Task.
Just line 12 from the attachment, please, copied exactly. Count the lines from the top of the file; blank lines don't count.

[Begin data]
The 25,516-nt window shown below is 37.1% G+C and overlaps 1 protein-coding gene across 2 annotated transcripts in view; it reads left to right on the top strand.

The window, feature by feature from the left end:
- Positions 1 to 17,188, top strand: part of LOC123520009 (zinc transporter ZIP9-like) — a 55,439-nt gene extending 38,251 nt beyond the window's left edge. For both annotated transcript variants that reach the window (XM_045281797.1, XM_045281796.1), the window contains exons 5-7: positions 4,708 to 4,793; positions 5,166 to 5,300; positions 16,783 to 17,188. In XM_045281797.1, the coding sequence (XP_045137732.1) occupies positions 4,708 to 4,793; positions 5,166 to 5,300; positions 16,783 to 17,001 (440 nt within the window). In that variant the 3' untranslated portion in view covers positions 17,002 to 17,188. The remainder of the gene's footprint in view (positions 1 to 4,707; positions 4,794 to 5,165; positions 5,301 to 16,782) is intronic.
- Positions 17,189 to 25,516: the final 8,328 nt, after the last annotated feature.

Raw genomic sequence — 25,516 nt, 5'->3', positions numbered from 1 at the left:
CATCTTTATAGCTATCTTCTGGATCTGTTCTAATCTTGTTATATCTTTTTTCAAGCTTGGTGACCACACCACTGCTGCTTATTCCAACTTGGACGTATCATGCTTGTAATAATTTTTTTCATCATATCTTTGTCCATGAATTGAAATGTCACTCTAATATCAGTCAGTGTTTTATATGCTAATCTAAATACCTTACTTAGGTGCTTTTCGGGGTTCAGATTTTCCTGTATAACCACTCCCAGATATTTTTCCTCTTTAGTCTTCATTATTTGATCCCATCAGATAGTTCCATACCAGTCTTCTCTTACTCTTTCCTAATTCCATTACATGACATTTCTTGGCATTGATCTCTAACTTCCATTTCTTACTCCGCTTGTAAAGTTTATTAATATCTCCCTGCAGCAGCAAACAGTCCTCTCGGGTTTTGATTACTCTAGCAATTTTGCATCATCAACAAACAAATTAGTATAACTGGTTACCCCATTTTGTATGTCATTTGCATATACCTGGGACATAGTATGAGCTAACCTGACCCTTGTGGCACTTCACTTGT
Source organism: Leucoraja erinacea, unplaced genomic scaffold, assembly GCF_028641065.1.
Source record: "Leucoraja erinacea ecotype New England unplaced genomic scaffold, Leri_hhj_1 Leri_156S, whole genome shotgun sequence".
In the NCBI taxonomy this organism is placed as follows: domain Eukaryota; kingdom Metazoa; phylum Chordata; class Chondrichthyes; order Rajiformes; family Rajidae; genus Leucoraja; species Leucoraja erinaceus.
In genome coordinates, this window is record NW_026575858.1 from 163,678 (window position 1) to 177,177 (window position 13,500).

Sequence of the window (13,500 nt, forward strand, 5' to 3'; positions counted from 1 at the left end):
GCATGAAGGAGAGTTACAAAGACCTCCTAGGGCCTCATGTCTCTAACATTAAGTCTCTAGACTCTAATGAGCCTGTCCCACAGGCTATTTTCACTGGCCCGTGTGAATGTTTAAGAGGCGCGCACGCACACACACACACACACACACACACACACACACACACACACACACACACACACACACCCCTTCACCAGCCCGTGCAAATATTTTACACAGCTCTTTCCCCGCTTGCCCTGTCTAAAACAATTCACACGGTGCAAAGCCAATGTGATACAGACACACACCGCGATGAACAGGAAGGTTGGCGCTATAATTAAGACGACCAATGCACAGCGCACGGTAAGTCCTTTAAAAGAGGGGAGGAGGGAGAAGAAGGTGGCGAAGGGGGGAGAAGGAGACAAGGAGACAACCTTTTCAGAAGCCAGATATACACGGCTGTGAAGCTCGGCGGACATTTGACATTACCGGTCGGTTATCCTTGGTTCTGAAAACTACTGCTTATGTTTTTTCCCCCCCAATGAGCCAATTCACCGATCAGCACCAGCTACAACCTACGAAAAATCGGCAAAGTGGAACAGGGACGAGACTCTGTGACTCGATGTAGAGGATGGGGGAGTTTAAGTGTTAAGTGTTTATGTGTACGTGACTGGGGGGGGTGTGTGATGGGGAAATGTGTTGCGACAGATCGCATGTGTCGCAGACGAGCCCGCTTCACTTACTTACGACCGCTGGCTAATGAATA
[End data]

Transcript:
GCATGAAGGAGAGTTACAAAGACCTCCTAGGGCCTCATGTCTCTAACATTAAGTCTCTAGACTCTAATGAGCCTGTCCCACAGGCTATTTTCACTGGCCCGTGTGAATGTTTAAGAGGCGCGCACGCACACACACACACACACACACACACACACACACACACACACACACACACACACACACCCCTTCACCAGCCCGTGCAAATATTTTACACAGCTCTTTCCCCGCTTGCCCTGTCTAAAACAATTCACACGGTGCAAAGCCAATGTGATACAGACACACACCGCGATGAACAGGAAGGTTGGCGCTATAATTAAGACGACCAATGCACAGCGCACGGTAAGTCCTTTAAAAGAGGGGAGGAGGGAGAAGAAGGTGGCGAAGGGGGGAGAAGGAGACAAGGAGACAACCTTTTCAGAAGCCAGATATACACGGCTGTGAAGCTCGGCGGACATTTGACATTACCGGTCGGTTATCCTTGGTTCTGAAAACTACTGCTTATGTTTTTTCCCCCCCAATGAGCCAATTCACCGATCAGCACCAGCTACAACCTACGAAAAATCGGCAAAGTGGAACAGGGACGAGACTCTGTGACTCGATGTAGAGGATGGGGGAGTTTAAGTGTTAAGTGTTTATGTGTACGTGACTGGGGGGGGTGTGTGATGGGGAAATGTGTTGCGACAGATCGCATGTGTCGCAGACGAGCCCGCTTCACTTACTTACGACCGCTGGCTAATGAATA